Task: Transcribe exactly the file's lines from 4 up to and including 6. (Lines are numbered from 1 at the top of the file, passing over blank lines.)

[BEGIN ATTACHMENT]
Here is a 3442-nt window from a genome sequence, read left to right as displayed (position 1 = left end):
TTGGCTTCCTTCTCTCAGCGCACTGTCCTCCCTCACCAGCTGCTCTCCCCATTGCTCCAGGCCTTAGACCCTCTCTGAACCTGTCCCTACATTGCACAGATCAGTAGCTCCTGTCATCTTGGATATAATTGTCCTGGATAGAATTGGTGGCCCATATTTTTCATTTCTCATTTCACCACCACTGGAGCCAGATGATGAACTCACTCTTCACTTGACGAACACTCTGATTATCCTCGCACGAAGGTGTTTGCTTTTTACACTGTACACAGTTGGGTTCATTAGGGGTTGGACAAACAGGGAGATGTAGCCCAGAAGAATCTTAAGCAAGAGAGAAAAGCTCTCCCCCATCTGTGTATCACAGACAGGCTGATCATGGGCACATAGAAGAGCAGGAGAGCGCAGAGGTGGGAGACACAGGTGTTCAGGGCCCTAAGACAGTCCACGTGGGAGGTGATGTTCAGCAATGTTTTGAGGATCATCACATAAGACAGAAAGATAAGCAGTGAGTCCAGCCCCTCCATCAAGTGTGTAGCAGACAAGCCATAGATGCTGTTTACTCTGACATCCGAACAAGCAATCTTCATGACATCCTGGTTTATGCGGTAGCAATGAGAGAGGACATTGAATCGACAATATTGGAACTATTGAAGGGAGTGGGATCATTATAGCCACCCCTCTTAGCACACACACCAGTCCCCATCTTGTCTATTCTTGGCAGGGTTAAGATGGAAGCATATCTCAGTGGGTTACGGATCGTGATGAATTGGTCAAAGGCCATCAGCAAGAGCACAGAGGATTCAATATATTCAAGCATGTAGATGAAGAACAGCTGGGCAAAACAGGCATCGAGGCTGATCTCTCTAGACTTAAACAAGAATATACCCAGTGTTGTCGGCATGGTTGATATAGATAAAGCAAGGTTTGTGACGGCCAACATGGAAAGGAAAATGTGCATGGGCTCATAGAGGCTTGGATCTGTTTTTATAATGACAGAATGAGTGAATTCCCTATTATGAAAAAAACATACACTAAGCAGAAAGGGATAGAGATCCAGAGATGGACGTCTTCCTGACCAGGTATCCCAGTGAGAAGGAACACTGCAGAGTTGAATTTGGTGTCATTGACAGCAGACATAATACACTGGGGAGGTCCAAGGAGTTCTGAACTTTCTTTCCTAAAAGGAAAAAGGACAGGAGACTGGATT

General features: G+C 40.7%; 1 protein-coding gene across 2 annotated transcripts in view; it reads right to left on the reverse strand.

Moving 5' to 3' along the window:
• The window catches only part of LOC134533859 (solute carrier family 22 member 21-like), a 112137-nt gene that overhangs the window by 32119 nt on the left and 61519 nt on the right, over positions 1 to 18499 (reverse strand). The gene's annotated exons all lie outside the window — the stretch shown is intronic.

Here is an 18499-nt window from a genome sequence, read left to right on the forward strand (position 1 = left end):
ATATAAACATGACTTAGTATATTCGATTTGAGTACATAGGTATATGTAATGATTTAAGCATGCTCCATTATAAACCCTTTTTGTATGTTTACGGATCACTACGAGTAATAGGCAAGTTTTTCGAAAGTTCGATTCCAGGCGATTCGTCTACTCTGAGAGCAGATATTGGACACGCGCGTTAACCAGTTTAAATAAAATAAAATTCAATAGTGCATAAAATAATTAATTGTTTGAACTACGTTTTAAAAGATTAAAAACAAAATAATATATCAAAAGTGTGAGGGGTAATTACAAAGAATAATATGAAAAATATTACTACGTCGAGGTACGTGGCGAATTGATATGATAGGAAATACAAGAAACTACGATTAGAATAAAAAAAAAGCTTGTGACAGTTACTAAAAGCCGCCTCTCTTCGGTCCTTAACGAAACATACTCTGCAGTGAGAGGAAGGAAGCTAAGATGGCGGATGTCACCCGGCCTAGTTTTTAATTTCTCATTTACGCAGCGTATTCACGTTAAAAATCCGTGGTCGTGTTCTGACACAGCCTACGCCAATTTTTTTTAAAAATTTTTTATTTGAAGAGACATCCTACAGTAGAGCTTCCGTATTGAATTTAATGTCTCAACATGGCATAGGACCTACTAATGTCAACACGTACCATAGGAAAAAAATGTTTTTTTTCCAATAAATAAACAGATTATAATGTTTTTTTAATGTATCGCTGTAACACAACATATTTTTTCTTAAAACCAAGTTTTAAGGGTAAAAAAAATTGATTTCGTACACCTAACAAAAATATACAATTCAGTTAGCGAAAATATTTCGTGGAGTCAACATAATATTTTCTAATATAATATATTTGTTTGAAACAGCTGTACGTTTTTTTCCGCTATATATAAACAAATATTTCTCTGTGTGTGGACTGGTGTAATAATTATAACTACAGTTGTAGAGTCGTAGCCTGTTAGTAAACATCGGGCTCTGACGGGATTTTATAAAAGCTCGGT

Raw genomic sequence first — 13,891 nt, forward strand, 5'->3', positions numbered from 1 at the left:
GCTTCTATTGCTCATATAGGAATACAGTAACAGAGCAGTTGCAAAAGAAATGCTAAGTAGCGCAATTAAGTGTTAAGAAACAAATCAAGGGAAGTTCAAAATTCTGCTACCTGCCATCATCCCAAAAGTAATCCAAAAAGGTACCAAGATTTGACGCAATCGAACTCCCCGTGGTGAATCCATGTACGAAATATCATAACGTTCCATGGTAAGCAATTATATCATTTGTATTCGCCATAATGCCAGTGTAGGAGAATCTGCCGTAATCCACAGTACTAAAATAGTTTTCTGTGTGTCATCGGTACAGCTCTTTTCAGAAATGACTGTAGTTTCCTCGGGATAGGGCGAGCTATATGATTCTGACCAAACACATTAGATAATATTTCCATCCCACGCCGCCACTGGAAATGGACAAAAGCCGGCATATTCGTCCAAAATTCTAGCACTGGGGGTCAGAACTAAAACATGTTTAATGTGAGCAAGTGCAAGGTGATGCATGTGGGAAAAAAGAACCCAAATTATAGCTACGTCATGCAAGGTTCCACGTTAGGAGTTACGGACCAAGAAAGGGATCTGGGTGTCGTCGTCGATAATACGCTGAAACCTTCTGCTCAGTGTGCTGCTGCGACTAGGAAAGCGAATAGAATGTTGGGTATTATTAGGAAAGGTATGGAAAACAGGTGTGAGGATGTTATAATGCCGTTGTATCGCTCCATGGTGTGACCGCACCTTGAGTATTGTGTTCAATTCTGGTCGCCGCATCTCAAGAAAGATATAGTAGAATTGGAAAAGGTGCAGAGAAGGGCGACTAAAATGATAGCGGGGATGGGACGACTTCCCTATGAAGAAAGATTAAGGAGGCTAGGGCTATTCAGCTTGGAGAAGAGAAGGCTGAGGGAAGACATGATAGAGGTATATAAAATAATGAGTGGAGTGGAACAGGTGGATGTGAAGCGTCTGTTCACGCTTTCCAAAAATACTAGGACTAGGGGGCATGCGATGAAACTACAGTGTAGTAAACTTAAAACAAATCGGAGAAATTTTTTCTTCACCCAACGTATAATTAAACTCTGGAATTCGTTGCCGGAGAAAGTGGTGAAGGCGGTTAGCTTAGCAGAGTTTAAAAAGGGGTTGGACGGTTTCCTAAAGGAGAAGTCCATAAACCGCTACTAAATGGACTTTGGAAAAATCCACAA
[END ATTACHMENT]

Moving 5' to 3' along the window:
• The window catches only part of LOC134533859 (solute carrier family 22 member 21-like), a 112137-nt gene that overhangs the window by 32119 nt on the left and 61519 nt on the right, over positions 1 to 18499 (reverse strand). The gene's annotated exons all lie outside the window — the stretch shown is intronic.

Here is an 18499-nt window from a genome sequence, read left to right on the forward strand (position 1 = left end):